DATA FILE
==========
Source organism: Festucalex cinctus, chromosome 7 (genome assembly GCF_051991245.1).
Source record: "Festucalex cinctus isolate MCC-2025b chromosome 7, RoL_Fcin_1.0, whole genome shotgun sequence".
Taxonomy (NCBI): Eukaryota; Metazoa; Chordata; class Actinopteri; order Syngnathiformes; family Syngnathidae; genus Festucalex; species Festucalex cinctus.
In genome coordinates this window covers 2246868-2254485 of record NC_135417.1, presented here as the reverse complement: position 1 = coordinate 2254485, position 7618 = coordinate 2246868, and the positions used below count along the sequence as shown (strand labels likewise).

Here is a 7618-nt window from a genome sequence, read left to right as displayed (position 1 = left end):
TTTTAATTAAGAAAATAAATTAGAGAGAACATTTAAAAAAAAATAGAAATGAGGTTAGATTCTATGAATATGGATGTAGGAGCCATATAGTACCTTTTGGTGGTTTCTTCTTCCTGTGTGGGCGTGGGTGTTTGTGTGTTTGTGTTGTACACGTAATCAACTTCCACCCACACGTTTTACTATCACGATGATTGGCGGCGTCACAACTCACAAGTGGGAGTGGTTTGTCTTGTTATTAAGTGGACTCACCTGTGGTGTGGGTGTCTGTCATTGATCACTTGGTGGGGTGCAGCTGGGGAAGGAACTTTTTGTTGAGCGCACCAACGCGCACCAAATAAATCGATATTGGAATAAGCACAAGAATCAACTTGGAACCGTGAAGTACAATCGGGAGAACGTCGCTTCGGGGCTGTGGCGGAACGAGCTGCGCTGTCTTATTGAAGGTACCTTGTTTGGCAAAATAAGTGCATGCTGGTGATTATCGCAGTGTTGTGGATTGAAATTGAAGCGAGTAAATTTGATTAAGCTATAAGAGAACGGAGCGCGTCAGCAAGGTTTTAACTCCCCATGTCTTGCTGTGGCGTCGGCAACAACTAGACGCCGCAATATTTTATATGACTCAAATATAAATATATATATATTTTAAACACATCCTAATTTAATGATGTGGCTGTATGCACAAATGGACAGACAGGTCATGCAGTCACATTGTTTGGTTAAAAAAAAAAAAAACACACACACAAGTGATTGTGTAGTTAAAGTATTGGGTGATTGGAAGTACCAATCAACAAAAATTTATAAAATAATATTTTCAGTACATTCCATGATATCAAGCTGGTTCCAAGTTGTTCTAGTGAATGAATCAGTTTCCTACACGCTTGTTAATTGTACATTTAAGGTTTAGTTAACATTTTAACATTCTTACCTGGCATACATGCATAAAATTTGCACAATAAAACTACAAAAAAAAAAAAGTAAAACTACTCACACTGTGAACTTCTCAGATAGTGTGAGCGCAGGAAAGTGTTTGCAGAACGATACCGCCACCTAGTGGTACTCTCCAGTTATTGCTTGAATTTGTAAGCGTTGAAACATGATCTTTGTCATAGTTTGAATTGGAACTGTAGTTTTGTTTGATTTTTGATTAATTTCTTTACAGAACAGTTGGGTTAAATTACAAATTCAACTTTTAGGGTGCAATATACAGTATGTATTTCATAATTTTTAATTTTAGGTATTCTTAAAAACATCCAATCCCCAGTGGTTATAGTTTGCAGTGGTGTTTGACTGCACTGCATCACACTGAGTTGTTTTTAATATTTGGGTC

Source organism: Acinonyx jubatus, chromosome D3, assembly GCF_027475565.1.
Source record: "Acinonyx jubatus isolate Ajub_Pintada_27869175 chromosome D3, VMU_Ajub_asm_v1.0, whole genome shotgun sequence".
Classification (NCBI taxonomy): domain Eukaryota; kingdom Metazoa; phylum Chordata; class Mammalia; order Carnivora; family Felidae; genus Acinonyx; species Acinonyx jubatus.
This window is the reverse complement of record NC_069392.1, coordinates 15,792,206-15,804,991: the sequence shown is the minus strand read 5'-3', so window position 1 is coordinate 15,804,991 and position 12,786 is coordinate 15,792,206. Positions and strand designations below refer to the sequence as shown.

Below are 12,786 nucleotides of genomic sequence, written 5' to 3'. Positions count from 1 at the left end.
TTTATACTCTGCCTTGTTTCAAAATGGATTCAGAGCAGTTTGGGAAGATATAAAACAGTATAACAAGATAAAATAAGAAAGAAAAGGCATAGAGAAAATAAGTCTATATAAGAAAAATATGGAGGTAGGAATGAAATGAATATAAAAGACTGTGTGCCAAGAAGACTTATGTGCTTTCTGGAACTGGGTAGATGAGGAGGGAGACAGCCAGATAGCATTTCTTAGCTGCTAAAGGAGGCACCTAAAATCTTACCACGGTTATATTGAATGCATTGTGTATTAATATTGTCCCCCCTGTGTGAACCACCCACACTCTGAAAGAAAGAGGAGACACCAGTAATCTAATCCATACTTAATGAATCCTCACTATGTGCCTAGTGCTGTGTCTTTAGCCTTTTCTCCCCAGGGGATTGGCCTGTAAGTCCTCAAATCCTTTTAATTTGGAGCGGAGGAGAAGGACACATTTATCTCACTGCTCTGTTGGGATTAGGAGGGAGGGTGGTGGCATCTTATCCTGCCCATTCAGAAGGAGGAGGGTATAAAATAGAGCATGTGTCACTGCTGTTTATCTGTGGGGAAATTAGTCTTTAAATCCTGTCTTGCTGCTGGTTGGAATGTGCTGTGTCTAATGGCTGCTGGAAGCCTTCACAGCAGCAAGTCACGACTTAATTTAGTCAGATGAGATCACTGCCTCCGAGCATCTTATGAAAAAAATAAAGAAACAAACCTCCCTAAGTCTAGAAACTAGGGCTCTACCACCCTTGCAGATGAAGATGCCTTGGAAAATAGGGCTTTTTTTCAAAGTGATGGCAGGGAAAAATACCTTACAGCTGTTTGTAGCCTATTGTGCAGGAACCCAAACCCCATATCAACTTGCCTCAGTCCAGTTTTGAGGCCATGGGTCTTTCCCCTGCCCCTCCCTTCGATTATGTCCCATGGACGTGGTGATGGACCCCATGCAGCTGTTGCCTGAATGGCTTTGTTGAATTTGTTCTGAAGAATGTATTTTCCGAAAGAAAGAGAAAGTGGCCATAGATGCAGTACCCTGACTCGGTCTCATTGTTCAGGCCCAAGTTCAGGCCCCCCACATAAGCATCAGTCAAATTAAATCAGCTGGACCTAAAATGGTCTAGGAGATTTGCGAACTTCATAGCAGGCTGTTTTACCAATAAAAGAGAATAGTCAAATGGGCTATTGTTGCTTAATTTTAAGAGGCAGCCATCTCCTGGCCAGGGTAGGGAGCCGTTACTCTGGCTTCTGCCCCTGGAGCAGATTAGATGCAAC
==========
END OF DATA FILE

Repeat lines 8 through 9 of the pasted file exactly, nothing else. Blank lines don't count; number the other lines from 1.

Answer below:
Source record: "Acinonyx jubatus isolate Ajub_Pintada_27869175 chromosome D3, VMU_Ajub_asm_v1.0, whole genome shotgun sequence".
Classification (NCBI taxonomy): domain Eukaryota; kingdom Metazoa; phylum Chordata; class Mammalia; order Carnivora; family Felidae; genus Acinonyx; species Acinonyx jubatus.